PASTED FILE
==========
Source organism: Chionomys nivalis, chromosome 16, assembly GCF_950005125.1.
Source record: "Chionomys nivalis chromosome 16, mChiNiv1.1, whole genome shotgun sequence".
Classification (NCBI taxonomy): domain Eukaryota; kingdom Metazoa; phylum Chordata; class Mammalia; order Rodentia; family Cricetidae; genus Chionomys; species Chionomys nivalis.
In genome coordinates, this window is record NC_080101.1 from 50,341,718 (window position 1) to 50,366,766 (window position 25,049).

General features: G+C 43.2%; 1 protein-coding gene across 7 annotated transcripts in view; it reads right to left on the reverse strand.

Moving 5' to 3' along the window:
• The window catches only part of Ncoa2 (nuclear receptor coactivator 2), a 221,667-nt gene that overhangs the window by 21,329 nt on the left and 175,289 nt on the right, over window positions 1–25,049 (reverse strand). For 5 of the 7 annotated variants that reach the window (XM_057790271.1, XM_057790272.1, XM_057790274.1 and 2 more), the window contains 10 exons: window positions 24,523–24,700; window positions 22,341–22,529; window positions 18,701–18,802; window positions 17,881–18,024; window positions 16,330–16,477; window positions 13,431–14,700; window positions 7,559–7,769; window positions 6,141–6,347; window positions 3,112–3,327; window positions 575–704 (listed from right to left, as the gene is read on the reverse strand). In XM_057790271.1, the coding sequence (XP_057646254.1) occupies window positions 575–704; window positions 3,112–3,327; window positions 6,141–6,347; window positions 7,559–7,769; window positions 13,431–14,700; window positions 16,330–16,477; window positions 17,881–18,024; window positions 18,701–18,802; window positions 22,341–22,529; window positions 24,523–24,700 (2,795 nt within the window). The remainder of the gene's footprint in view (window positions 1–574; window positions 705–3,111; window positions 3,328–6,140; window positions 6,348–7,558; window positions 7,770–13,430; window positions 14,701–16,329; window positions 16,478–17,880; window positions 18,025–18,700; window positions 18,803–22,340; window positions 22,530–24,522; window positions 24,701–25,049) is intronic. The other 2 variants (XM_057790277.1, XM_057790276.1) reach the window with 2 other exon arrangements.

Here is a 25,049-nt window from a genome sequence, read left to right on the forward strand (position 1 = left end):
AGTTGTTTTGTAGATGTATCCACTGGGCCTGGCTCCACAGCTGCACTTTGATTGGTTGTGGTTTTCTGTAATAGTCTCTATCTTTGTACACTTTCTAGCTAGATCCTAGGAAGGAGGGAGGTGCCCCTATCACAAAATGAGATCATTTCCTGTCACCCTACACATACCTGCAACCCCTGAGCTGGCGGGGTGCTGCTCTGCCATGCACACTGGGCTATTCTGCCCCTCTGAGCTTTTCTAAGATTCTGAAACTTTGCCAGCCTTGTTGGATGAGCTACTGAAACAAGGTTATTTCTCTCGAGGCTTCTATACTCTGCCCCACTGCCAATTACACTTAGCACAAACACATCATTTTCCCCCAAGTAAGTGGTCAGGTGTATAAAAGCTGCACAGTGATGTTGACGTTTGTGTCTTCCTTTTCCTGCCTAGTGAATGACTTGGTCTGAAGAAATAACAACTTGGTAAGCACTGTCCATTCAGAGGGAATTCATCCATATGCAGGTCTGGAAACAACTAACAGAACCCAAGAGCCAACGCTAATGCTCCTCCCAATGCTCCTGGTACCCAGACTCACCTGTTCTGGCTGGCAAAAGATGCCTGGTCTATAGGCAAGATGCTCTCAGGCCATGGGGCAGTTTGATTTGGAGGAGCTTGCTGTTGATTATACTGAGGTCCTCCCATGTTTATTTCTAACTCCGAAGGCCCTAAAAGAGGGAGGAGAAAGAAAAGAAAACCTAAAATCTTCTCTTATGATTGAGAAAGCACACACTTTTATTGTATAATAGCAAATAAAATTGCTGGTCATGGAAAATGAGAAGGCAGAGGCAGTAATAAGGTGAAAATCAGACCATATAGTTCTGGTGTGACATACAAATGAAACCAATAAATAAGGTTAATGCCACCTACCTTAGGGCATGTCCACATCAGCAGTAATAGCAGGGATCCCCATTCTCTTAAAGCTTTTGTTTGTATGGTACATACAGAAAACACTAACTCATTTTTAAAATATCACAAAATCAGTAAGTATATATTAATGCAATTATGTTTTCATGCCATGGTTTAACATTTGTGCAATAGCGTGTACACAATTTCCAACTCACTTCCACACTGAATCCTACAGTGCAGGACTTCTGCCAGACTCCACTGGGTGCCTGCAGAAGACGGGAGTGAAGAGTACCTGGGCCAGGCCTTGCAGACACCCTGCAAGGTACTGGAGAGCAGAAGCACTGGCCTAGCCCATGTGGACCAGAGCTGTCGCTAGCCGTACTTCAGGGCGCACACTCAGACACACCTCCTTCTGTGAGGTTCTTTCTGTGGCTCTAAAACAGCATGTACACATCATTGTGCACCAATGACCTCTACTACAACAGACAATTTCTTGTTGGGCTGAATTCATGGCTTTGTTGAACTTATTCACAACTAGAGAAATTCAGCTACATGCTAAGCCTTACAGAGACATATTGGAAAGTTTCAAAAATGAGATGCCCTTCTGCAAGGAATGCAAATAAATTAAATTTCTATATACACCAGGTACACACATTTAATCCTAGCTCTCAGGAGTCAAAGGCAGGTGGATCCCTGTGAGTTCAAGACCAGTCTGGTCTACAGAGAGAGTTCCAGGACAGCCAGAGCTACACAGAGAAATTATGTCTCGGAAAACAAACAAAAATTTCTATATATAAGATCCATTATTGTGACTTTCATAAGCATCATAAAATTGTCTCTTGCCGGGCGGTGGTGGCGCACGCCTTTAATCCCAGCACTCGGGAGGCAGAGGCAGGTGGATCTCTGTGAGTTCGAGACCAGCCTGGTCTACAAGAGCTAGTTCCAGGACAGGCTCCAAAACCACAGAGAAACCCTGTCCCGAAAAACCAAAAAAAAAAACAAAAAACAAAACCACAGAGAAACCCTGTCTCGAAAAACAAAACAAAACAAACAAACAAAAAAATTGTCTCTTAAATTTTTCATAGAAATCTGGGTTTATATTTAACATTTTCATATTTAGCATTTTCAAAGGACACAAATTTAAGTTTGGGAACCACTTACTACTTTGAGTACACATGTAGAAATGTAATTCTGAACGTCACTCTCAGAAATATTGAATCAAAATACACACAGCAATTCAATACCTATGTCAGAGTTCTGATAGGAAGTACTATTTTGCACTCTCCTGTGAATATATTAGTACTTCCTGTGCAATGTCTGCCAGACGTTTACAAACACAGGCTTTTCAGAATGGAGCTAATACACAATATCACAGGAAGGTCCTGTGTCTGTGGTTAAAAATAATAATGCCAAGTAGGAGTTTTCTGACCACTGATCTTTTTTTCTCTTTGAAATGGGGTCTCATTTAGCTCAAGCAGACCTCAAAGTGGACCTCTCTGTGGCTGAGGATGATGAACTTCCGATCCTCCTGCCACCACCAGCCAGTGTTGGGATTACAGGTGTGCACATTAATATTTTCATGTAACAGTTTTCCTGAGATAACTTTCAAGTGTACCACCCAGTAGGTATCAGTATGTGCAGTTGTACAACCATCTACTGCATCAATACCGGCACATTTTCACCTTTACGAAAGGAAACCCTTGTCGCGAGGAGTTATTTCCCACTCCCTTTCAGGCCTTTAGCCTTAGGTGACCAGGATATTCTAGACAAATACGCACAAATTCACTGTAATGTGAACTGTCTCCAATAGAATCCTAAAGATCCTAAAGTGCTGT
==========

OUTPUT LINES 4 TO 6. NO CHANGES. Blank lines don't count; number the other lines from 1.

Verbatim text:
In genome coordinates, this window is record NC_080101.1 from 50,341,718 (window position 1) to 50,366,766 (window position 25,049).

General features: G+C 43.2%; 1 protein-coding gene across 7 annotated transcripts in view; it reads right to left on the reverse strand.

Moving 5' to 3' along the window: